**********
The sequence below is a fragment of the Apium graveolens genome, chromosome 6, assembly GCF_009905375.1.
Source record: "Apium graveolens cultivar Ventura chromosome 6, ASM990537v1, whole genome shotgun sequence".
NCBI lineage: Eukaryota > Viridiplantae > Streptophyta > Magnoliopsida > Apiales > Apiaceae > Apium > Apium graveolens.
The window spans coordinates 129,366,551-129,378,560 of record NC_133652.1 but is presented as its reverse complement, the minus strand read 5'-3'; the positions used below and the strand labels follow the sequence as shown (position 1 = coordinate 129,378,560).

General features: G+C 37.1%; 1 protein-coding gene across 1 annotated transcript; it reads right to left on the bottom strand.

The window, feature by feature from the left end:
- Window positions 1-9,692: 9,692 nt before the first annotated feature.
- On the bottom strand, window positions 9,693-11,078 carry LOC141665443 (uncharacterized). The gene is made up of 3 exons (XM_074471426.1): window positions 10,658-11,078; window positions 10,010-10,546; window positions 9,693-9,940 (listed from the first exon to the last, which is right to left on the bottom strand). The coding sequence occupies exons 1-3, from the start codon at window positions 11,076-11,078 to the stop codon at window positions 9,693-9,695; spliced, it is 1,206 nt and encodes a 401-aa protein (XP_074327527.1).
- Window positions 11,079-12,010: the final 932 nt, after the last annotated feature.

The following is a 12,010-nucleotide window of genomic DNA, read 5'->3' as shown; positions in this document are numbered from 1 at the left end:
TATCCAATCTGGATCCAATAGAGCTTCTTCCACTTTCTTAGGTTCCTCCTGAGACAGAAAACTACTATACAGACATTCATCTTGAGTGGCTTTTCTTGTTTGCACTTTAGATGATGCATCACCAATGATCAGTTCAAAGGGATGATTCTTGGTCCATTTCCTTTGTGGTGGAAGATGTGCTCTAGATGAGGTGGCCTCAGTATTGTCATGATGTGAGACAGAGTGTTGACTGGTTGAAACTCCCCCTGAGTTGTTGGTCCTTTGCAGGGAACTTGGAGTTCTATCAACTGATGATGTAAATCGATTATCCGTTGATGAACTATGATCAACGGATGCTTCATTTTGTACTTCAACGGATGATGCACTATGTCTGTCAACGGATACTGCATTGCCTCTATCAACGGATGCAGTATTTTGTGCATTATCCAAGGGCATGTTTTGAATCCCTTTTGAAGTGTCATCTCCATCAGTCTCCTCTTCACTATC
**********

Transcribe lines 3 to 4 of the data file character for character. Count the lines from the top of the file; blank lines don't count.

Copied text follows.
NCBI lineage: Eukaryota > Viridiplantae > Streptophyta > Magnoliopsida > Apiales > Apiaceae > Apium > Apium graveolens.
The window spans coordinates 129,366,551-129,378,560 of record NC_133652.1 but is presented as its reverse complement, the minus strand read 5'-3'; the positions used below and the strand labels follow the sequence as shown (position 1 = coordinate 129,378,560).